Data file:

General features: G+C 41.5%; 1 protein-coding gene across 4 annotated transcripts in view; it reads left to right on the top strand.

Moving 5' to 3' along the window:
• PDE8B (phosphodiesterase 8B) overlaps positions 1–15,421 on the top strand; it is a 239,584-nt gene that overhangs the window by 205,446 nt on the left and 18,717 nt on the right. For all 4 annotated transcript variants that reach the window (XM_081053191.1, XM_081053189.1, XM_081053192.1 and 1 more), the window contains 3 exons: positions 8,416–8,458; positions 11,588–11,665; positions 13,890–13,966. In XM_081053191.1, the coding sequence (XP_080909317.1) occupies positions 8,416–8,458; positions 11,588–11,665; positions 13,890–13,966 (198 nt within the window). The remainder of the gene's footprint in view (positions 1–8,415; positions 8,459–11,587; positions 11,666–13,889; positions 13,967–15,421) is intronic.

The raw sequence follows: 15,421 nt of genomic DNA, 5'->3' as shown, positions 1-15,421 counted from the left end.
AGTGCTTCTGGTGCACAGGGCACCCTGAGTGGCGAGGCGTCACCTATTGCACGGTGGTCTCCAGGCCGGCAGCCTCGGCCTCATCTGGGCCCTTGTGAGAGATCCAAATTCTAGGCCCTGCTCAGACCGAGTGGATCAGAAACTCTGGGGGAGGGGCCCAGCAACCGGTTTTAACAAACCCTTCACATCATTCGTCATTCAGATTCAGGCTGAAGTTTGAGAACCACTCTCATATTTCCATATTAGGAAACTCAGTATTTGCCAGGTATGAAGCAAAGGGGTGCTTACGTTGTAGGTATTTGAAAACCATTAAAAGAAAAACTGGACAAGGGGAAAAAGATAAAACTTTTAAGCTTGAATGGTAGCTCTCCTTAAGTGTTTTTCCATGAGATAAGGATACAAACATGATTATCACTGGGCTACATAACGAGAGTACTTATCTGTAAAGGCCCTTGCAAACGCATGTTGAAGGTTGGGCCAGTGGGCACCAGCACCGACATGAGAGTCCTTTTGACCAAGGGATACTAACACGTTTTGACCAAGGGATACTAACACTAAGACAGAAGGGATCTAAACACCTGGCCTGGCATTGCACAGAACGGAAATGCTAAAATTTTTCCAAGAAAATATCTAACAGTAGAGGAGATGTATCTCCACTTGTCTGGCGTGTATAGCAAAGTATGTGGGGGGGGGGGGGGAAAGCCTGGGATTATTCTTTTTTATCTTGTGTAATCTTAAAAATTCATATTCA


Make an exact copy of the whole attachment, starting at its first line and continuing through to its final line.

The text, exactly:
General features: G+C 41.5%; 1 protein-coding gene across 4 annotated transcripts in view; it reads left to right on the top strand.

Moving 5' to 3' along the window:
• PDE8B (phosphodiesterase 8B) overlaps positions 1–15,421 on the top strand; it is a 239,584-nt gene that overhangs the window by 205,446 nt on the left and 18,717 nt on the right. For all 4 annotated transcript variants that reach the window (XM_081053191.1, XM_081053189.1, XM_081053192.1 and 1 more), the window contains 3 exons: positions 8,416–8,458; positions 11,588–11,665; positions 13,890–13,966. In XM_081053191.1, the coding sequence (XP_080909317.1) occupies positions 8,416–8,458; positions 11,588–11,665; positions 13,890–13,966 (198 nt within the window). The remainder of the gene's footprint in view (positions 1–8,415; positions 8,459–11,587; positions 11,666–13,889; positions 13,967–15,421) is intronic.

The raw sequence follows: 15,421 nt of genomic DNA, 5'->3' as shown, positions 1-15,421 counted from the left end.
AGTGCTTCTGGTGCACAGGGCACCCTGAGTGGCGAGGCGTCACCTATTGCACGGTGGTCTCCAGGCCGGCAGCCTCGGCCTCATCTGGGCCCTTGTGAGAGATCCAAATTCTAGGCCCTGCTCAGACCGAGTGGATCAGAAACTCTGGGGGAGGGGCCCAGCAACCGGTTTTAACAAACCCTTCACATCATTCGTCATTCAGATTCAGGCTGAAGTTTGAGAACCACTCTCATATTTCCATATTAGGAAACTCAGTATTTGCCAGGTATGAAGCAAAGGGGTGCTTACGTTGTAGGTATTTGAAAACCATTAAAAGAAAAACTGGACAAGGGGAAAAAGATAAAACTTTTAAGCTTGAATGGTAGCTCTCCTTAAGTGTTTTTCCATGAGATAAGGATACAAACATGATTATCACTGGGCTACATAACGAGAGTACTTATCTGTAAAGGCCCTTGCAAACGCATGTTGAAGGTTGGGCCAGTGGGCACCAGCACCGACATGAGAGTCCTTTTGACCAAGGGATACTAACACGTTTTGACCAAGGGATACTAACACTAAGACAGAAGGGATCTAAACACCTGGCCTGGCATTGCACAGAACGGAAATGCTAAAATTTTTCCAAGAAAATATCTAACAGTAGAGGAGATGTATCTCCACTTGTCTGGCGTGTATAGCAAAGTATGTGGGGGGGGGGGGGGAAAGCCTGGGATTATTCTTTTTTATCTTGTGTAATCTTAAAAATTCATATTCA